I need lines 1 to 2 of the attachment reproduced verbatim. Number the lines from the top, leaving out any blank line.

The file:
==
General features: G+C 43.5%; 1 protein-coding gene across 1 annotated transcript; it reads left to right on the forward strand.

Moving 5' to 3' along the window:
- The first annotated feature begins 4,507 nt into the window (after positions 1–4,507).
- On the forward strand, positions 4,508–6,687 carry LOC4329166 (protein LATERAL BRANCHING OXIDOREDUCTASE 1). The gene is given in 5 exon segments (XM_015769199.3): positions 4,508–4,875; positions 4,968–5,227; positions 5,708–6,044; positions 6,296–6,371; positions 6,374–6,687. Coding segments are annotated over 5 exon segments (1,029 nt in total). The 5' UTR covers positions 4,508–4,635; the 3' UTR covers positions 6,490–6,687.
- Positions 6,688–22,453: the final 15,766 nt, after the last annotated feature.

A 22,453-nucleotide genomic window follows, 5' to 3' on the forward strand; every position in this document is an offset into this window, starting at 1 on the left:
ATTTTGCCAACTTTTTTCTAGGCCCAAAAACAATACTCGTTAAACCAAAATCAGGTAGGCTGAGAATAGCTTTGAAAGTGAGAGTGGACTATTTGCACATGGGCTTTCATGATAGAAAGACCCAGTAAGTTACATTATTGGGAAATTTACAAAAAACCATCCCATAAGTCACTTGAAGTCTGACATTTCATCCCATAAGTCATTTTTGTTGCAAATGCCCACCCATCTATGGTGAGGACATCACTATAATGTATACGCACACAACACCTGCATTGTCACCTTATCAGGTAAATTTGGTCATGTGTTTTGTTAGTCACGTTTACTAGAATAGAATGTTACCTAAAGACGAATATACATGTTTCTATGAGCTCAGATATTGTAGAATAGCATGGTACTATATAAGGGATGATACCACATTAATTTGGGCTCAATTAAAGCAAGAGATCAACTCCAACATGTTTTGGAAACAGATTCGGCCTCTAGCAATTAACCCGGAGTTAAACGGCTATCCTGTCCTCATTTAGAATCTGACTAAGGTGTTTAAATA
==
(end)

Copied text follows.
General features: G+C 43.5%; 1 protein-coding gene across 1 annotated transcript; it reads left to right on the forward strand.

Moving 5' to 3' along the window: